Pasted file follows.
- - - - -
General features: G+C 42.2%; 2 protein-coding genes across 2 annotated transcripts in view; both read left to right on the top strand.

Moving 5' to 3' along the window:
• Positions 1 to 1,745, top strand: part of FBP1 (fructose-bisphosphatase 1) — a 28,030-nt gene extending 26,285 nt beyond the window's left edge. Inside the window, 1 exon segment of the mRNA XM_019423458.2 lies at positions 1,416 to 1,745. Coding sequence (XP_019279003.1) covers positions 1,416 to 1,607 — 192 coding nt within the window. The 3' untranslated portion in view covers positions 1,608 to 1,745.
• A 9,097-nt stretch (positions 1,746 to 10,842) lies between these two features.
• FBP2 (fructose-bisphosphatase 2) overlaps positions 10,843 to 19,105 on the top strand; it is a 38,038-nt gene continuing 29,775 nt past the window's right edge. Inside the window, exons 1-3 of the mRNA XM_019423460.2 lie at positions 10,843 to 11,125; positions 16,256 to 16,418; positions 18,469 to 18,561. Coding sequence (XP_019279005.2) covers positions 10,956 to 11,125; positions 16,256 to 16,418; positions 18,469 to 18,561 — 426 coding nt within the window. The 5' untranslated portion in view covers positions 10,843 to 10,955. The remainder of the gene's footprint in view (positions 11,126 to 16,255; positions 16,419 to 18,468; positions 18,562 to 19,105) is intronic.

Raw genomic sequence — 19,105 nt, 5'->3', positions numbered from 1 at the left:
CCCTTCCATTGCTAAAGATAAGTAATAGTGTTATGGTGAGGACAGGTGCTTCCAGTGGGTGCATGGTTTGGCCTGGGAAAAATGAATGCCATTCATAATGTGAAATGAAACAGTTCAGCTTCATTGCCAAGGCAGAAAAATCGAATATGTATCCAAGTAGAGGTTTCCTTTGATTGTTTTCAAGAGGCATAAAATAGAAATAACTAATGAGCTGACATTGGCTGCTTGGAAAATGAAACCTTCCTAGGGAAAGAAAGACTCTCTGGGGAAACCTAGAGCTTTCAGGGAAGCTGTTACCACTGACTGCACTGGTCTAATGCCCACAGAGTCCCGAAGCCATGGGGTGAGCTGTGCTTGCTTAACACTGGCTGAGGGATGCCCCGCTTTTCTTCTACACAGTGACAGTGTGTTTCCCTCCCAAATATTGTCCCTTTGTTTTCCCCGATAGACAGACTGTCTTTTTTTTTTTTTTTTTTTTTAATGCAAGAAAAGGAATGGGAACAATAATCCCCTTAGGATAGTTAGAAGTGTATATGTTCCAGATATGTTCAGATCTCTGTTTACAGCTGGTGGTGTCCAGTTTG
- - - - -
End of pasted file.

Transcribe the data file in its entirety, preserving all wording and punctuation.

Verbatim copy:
General features: G+C 42.2%; 2 protein-coding genes across 2 annotated transcripts in view; both read left to right on the top strand.

Moving 5' to 3' along the window:
• Positions 1 to 1,745, top strand: part of FBP1 (fructose-bisphosphatase 1) — a 28,030-nt gene extending 26,285 nt beyond the window's left edge. Inside the window, 1 exon segment of the mRNA XM_019423458.2 lies at positions 1,416 to 1,745. Coding sequence (XP_019279003.1) covers positions 1,416 to 1,607 — 192 coding nt within the window. The 3' untranslated portion in view covers positions 1,608 to 1,745.
• A 9,097-nt stretch (positions 1,746 to 10,842) lies between these two features.
• FBP2 (fructose-bisphosphatase 2) overlaps positions 10,843 to 19,105 on the top strand; it is a 38,038-nt gene continuing 29,775 nt past the window's right edge. Inside the window, exons 1-3 of the mRNA XM_019423460.2 lie at positions 10,843 to 11,125; positions 16,256 to 16,418; positions 18,469 to 18,561. Coding sequence (XP_019279005.2) covers positions 10,956 to 11,125; positions 16,256 to 16,418; positions 18,469 to 18,561 — 426 coding nt within the window. The 5' untranslated portion in view covers positions 10,843 to 10,955. The remainder of the gene's footprint in view (positions 11,126 to 16,255; positions 16,419 to 18,468; positions 18,562 to 19,105) is intronic.

Raw genomic sequence — 19,105 nt, 5'->3', positions numbered from 1 at the left:
CCCTTCCATTGCTAAAGATAAGTAATAGTGTTATGGTGAGGACAGGTGCTTCCAGTGGGTGCATGGTTTGGCCTGGGAAAAATGAATGCCATTCATAATGTGAAATGAAACAGTTCAGCTTCATTGCCAAGGCAGAAAAATCGAATATGTATCCAAGTAGAGGTTTCCTTTGATTGTTTTCAAGAGGCATAAAATAGAAATAACTAATGAGCTGACATTGGCTGCTTGGAAAATGAAACCTTCCTAGGGAAAGAAAGACTCTCTGGGGAAACCTAGAGCTTTCAGGGAAGCTGTTACCACTGACTGCACTGGTCTAATGCCCACAGAGTCCCGAAGCCATGGGGTGAGCTGTGCTTGCTTAACACTGGCTGAGGGATGCCCCGCTTTTCTTCTACACAGTGACAGTGTGTTTCCCTCCCAAATATTGTCCCTTTGTTTTCCCCGATAGACAGACTGTCTTTTTTTTTTTTTTTTTTTTTAATGCAAGAAAAGGAATGGGAACAATAATCCCCTTAGGATAGTTAGAAGTGTATATGTTCCAGATATGTTCAGATCTCTGTTTACAGCTGGTGGTGTCCAGTTTG